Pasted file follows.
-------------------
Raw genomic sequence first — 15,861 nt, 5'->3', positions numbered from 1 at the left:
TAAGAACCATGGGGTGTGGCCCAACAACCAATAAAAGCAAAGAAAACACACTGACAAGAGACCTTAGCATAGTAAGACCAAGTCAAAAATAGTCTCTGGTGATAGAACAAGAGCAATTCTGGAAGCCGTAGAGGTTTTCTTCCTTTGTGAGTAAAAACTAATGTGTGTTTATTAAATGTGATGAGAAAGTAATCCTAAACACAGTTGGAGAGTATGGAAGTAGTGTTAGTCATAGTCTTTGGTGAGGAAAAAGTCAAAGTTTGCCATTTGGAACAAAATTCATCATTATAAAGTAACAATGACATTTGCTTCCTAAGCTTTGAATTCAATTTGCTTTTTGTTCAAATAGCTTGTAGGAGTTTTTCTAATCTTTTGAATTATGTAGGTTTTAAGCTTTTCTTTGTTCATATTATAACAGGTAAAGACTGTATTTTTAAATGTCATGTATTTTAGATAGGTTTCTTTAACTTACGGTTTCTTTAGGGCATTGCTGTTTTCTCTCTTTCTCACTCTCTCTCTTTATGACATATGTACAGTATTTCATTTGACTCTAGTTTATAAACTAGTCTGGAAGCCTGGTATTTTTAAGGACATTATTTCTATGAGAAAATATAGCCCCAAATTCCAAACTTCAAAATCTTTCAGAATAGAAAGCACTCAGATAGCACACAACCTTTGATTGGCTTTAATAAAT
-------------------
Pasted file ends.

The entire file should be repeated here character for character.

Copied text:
Raw genomic sequence first — 15,861 nt, 5'->3', positions numbered from 1 at the left:
TAAGAACCATGGGGTGTGGCCCAACAACCAATAAAAGCAAAGAAAACACACTGACAAGAGACCTTAGCATAGTAAGACCAAGTCAAAAATAGTCTCTGGTGATAGAACAAGAGCAATTCTGGAAGCCGTAGAGGTTTTCTTCCTTTGTGAGTAAAAACTAATGTGTGTTTATTAAATGTGATGAGAAAGTAATCCTAAACACAGTTGGAGAGTATGGAAGTAGTGTTAGTCATAGTCTTTGGTGAGGAAAAAGTCAAAGTTTGCCATTTGGAACAAAATTCATCATTATAAAGTAACAATGACATTTGCTTCCTAAGCTTTGAATTCAATTTGCTTTTTGTTCAAATAGCTTGTAGGAGTTTTTCTAATCTTTTGAATTATGTAGGTTTTAAGCTTTTCTTTGTTCATATTATAACAGGTAAAGACTGTATTTTTAAATGTCATGTATTTTAGATAGGTTTCTTTAACTTACGGTTTCTTTAGGGCATTGCTGTTTTCTCTCTTTCTCACTCTCTCTCTTTATGACATATGTACAGTATTTCATTTGACTCTAGTTTATAAACTAGTCTGGAAGCCTGGTATTTTTAAGGACATTATTTCTATGAGAAAATATAGCCCCAAATTCCAAACTTCAAAATCTTTCAGAATAGAAAGCACTCAGATAGCACACAACCTTTGATTGGCTTTAATAAAT